Submitted by Teddi Stark, Juniata County Conservation District Resource Conservation Technician
Secretary of Agriculture Russell Redding plants a tree along Little Lost Creek at Lost Creek Community Park in McAlisterville, PA during an Arbor Day planting event hosted by the Juniata County Conservation District and Juniata Watershed Alliance. Photo provided by Juniata County Conservation District.
On April 29th, Juniata County Conservation District and the Juniata Watershed Alliance hosted a tree planting event at Lost Creek Community Park in McAlisterville. Forty trees and shrubs were planted throughout the park and on the banks of Little Lost Creek, which runs through the park property. The 40 trees planted this year were replacements for a planting done last year by the conservation district at the park via a sub-award from The Nature Conservancy, when over 400 trees and shrubs were planted at the park to replace dying ash trees and establish a streamside buffer along Little Lost Creek.
This Arbor Day, Juniata Watershed Alliance volunteers, Department of Conservation and Natural Resources’ foresters, local Chesapeake Bay Foundation staff, and Juniata County Conservation District employees and directors were joined by PA Secretary of Agriculture Russell Redding, Deputy Secretary Hannah Smith-Brubaker, and Press Secretary Brandi Hunter-Davenport. The replacement trees and shrubs were planted within a couple of hours with everyone’s help. Before the event kicked off, Secretary Redding took a moment to thank everyone for the hard work they are doing to help restore the Lost Creek watershed.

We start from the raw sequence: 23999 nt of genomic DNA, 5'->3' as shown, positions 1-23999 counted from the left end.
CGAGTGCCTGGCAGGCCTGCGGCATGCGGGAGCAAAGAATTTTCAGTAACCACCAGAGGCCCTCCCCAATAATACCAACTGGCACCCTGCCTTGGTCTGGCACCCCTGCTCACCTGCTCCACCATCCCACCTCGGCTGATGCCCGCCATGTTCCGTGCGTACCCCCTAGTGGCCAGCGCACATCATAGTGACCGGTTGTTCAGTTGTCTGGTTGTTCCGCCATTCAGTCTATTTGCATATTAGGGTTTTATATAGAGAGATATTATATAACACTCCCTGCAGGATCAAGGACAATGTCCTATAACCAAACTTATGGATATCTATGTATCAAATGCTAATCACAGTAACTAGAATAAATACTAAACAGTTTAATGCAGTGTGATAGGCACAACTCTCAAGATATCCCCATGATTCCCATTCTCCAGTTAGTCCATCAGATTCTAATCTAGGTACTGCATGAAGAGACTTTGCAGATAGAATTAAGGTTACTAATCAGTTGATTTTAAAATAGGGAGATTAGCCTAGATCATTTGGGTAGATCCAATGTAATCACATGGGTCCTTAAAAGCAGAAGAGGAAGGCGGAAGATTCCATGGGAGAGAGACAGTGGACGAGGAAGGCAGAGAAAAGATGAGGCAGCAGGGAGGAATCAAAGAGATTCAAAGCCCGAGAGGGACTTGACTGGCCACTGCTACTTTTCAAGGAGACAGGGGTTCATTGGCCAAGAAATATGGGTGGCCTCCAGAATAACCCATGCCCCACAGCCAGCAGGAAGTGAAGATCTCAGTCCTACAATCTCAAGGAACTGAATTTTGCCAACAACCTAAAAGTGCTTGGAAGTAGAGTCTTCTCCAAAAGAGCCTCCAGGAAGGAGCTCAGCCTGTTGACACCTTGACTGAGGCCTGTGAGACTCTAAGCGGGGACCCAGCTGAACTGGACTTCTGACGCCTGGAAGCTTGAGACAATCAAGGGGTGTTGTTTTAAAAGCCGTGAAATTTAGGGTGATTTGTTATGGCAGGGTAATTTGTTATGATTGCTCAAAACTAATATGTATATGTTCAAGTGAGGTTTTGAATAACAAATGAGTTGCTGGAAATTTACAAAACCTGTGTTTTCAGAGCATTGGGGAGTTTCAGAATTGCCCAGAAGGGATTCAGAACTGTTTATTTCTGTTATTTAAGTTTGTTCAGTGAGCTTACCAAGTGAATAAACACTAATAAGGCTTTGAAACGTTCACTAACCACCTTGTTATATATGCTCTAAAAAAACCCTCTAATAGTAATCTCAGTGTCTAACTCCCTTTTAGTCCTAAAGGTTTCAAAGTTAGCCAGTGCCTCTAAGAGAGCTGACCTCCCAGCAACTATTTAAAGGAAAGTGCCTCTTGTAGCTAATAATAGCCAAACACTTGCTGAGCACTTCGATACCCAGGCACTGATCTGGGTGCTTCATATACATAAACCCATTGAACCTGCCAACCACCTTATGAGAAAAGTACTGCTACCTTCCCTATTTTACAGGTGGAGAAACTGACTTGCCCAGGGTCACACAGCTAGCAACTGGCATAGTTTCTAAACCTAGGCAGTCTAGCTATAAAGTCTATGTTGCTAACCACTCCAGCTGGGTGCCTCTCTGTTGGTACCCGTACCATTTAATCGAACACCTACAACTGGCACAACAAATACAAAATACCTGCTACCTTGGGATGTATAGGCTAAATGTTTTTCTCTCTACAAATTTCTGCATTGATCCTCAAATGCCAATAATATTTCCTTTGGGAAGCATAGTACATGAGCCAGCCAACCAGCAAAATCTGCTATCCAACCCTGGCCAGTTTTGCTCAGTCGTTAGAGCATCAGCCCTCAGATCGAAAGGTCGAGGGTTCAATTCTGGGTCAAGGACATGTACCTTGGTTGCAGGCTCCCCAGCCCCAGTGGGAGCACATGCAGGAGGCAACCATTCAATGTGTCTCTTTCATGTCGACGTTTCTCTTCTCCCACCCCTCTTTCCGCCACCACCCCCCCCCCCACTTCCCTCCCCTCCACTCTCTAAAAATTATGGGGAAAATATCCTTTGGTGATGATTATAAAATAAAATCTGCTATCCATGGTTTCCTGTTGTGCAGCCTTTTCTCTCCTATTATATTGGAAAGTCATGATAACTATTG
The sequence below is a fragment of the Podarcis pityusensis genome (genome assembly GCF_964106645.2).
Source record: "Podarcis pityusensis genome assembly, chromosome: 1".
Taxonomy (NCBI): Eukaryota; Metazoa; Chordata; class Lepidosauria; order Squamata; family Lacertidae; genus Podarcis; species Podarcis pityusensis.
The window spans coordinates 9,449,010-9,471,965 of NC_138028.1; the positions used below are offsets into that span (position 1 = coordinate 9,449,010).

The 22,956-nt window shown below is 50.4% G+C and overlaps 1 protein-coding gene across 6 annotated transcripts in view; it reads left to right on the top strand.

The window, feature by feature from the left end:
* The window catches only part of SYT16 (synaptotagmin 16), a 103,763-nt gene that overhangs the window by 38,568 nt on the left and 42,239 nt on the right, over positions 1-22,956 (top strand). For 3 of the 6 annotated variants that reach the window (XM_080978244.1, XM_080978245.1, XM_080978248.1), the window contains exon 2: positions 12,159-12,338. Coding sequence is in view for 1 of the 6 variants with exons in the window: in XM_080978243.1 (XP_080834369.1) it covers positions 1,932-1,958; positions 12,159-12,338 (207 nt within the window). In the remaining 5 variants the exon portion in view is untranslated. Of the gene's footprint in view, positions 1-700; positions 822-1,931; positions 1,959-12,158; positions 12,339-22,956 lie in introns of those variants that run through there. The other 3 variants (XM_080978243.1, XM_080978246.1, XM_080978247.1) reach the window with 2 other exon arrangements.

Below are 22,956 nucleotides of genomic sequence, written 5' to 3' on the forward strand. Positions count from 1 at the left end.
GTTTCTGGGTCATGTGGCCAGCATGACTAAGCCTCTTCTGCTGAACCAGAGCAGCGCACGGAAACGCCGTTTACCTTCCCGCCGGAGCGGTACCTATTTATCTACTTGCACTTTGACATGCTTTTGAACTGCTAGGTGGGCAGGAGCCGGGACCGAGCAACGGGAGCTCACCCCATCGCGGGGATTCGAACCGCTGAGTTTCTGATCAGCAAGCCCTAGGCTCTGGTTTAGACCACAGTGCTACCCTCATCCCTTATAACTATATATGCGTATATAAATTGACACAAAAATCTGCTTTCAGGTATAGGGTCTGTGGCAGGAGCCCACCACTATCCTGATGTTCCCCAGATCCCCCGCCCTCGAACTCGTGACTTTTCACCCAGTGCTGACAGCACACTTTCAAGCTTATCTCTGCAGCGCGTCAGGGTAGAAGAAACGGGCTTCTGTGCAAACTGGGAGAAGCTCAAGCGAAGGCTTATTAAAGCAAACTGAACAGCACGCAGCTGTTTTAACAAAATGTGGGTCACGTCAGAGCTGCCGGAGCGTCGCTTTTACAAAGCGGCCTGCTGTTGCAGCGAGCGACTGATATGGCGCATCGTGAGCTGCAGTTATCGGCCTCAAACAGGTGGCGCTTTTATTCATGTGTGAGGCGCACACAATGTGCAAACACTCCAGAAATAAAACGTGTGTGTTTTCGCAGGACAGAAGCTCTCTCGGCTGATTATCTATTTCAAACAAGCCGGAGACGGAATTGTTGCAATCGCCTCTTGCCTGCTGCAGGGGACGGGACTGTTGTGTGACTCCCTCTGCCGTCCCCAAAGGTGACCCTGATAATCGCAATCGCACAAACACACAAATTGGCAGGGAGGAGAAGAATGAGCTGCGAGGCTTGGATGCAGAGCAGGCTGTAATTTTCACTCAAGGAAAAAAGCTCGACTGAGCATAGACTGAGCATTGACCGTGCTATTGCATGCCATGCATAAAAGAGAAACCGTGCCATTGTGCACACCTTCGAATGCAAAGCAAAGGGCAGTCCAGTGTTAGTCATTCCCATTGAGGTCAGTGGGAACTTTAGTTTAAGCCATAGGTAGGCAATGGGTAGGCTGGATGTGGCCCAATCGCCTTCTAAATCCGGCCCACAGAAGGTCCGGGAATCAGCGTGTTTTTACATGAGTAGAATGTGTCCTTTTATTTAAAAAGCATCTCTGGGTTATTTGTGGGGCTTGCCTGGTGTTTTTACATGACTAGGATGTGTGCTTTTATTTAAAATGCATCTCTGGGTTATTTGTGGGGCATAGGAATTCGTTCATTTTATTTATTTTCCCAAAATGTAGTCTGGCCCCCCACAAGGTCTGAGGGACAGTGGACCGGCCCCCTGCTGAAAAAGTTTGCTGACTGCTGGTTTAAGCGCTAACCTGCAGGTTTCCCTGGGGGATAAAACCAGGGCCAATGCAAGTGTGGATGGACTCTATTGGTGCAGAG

Juniata County Conservation District is currently working on several restoration efforts in the Lost Creek Watershed. A buffer workshop for small landowners will be held this fall thanks to a PACD mini-grant, and a large restoration project will take place over the next few years at the Lost Creek Golf Course, which was funded through a National Fish and Wildlife Foundation Chesapeake Bay Small Watersheds Grant. This Arbor Day tree planting will help restore a public section of Little Lost Creek and raise community awareness about the benefits of riparian buffers and other best management practices.